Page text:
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Discussion Starter #1
I am sure they would help in Theory... But the Gain, from 85% to 95%
efficient motors and generators.... to 100% efficient, is a small
number, and MAY not be worth the expense of the special materials, and
cryogenics necessary..

That being said, I am sure there will be many uses for thes conductors
in the future...
--
Steven S. Lough, Pres.
Seattle EV Association
6021 32nd Ave. N.E.
Seattle, WA 98115-7230
Day: 206 524 1351
Cell: 206 850 8535
e-mail: [email protected]
web: http://www.seattleeva.org

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Discussion Starter #2
Steven, I recall a superconductive material (Ceramic?) announced over 12
years ago, that worked at near room temperatures, perhaps they might make
excellent field or stator windings. but would that reduce hysteresis loss
when changing polarity?
Regards,
Denis Miles
---------------------------------------------------------------------------------------------------------------------------
Steven Lough <[email protected]>wrote:

> I am sure they would help in Theory... But the Gain, from 85% to 95%
> efficient motors and generators.... to 100% efficient, is a small
> number, and MAY not be worth the expense of the special materials, and
> cryogenics necessary..
>
> That being said, I am sure there will be many uses for thes conductors
> in the future...
> --
> Steven S. Lough, Pres.
> Seattle EV Association
> 6021 32nd Ave. N.E.
> Seattle, WA 98115-7230
> Day: 206 524 1351
> Cell: 206 850 8535
> e-mail: [email protected]
> web: http://www.seattleeva.org
>
> _______________________________________________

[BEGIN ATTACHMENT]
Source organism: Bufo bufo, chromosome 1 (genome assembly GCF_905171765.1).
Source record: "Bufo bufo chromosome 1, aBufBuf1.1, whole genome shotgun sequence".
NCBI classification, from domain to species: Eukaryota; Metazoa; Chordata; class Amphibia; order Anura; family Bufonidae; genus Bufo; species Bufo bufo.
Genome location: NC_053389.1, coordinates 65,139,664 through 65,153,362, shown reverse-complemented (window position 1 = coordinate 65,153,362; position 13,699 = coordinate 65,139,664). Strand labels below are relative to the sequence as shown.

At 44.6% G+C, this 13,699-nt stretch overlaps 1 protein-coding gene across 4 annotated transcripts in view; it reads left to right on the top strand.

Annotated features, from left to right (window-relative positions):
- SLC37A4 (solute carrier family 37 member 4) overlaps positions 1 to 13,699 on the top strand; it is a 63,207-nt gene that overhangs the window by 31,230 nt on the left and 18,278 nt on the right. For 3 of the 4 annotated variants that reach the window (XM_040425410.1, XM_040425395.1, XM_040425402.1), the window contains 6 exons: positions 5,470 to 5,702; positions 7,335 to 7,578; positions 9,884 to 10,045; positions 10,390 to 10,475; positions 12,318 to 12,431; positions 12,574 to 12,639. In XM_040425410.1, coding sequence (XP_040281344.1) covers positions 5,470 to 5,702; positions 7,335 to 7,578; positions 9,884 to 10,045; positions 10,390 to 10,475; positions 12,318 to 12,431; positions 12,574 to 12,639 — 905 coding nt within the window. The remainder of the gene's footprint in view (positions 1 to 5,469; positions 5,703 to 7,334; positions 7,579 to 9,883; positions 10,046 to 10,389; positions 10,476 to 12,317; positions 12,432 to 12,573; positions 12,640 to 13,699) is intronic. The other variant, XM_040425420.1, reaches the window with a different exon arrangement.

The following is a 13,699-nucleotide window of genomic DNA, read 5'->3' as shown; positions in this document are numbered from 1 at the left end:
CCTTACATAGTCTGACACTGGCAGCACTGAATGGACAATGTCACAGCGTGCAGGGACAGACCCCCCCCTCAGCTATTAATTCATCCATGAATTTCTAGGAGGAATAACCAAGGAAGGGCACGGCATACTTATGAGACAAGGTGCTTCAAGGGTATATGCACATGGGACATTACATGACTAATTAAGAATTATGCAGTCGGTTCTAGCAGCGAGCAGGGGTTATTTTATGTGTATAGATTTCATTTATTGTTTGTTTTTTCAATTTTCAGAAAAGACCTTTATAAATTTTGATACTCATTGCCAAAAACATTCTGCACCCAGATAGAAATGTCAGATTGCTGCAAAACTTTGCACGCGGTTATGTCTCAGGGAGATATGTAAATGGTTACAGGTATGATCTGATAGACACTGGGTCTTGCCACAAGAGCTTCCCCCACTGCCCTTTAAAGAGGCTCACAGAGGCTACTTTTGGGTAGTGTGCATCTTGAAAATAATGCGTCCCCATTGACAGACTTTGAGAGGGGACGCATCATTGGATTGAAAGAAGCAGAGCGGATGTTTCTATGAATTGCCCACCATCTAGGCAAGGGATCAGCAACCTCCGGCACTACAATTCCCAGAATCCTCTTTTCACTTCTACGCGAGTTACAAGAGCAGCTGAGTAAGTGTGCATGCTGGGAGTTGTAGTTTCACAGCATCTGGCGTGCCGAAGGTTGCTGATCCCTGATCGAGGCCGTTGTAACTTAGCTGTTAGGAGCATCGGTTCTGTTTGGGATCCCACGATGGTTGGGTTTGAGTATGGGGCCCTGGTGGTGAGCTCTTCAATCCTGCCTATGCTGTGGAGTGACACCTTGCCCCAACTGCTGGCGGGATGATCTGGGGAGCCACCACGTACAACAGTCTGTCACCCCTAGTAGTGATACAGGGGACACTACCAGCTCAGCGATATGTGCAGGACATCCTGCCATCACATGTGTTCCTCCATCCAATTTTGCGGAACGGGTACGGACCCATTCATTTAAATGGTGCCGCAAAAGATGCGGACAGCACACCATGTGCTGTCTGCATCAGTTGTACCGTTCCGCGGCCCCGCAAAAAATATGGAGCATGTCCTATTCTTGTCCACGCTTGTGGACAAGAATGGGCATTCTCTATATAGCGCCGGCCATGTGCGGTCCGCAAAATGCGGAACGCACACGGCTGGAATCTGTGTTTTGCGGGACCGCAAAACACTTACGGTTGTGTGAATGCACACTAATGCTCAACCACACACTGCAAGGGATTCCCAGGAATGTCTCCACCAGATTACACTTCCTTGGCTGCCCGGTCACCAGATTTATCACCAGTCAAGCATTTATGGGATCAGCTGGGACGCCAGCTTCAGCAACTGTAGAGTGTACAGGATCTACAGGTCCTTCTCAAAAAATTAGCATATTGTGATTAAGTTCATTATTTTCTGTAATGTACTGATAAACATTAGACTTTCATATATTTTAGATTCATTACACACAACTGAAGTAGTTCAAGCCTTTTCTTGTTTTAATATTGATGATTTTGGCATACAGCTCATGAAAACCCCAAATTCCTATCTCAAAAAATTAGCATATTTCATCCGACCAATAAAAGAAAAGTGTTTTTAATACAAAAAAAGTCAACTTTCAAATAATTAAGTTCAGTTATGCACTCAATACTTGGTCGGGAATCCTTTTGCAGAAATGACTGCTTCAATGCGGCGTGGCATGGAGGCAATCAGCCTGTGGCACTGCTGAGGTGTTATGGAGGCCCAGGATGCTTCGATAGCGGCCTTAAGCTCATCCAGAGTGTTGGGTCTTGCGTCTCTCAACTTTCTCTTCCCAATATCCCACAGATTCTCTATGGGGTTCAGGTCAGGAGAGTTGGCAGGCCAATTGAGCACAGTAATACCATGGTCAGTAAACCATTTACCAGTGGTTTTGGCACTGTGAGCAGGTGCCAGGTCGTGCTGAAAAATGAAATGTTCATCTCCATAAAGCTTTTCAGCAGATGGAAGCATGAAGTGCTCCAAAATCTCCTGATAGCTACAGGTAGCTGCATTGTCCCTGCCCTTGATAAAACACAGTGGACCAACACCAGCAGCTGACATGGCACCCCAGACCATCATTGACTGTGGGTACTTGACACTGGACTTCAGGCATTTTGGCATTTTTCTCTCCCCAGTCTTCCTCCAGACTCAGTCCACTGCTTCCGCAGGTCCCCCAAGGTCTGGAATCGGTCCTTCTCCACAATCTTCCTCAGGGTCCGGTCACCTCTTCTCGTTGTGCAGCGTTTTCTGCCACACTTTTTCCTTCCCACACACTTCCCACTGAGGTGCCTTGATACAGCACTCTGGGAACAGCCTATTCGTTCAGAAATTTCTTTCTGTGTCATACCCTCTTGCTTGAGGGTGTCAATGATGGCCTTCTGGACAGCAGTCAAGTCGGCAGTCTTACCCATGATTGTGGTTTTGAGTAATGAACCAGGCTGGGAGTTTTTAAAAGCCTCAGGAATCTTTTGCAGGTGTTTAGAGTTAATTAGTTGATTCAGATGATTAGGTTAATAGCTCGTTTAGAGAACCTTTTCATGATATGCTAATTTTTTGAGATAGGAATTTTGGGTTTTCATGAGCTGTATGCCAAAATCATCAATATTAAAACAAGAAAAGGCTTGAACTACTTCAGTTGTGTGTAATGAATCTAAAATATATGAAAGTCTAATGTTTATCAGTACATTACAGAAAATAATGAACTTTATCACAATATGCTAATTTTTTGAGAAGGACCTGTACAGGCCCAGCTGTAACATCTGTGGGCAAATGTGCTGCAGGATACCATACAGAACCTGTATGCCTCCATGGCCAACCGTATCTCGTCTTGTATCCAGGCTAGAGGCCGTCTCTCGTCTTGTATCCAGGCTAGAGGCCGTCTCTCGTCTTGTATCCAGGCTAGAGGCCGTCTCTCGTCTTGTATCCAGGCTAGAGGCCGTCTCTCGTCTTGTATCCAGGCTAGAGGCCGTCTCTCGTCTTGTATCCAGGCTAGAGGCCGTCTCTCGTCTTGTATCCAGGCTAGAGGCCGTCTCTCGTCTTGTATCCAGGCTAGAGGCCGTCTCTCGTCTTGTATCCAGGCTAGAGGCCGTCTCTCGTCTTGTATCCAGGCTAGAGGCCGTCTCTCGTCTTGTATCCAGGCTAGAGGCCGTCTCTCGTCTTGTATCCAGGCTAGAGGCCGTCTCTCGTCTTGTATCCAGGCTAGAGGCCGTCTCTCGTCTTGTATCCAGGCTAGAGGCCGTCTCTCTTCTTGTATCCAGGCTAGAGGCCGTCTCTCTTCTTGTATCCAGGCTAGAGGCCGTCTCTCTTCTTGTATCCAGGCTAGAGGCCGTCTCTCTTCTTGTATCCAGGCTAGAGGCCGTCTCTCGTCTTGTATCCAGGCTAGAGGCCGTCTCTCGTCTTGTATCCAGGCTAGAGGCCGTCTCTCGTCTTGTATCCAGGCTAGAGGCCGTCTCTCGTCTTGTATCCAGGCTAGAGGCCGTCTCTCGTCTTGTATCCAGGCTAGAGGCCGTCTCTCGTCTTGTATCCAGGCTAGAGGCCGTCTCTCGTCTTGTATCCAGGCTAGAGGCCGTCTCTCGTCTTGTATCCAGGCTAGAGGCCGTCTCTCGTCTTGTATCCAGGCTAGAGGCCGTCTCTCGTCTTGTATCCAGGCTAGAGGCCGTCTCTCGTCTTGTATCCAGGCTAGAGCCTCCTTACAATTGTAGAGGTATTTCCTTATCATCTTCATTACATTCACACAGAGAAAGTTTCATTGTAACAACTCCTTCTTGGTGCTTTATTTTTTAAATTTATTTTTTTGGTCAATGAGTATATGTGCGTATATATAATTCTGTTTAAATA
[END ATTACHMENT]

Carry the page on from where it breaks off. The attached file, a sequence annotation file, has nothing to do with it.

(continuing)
> | REPLYING: address your message to [email protected] only.
> | Multiple-address or CCed messages may be rejected.
> | UNSUBSCRIBE: http://www.evdl.org/help/index.html#usub
> | OTHER HELP: http://evdl.org/help/
> | OPTIONS: http://lists.sjsu.edu/mailman/listinfo/ev
>



--
Regards,
*Dennis Lee Miles* (Director) *E.V.T.I. inc*.
*www.E-V-T-I-Inc.COM <http://www.e-v-t-i-inc.com/> *(Adviser)*
EVTI-EVAEducation Chapter
*
Phone (863) 944 - 9913
Initial demand (computed by extrapolating the reservations for GM Volt and
Nissan Leaf,) shall exceed 200,000 vehicles in 2010 and 2011. However only
50,000 vehicles will be marketed, so a LARGE demand for Nice Newer
Conversions is predicted!
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Discussion Starter #3
"Near room temperature" is relatively speaking. The "high
temperature" superconductors work at liquid nitrogen temperature,
which is 77 Kelvin (-320 F.) The very highest temperature
superconductors work (barely) at something slightly like 133 Kelvin.

This was a BIG breakthrough because the before that,
superconductors required liquid helium (4.2 Kelvin) and needed to be
in the vicinity 10 to 18 degrees Kelvin to work at all. Thus,
relatively, 133 Kelvin is near room temperature in comparison to 4.2 Kelvin.

Liquid oxygen is 93 Kelvin, and would tend to work for the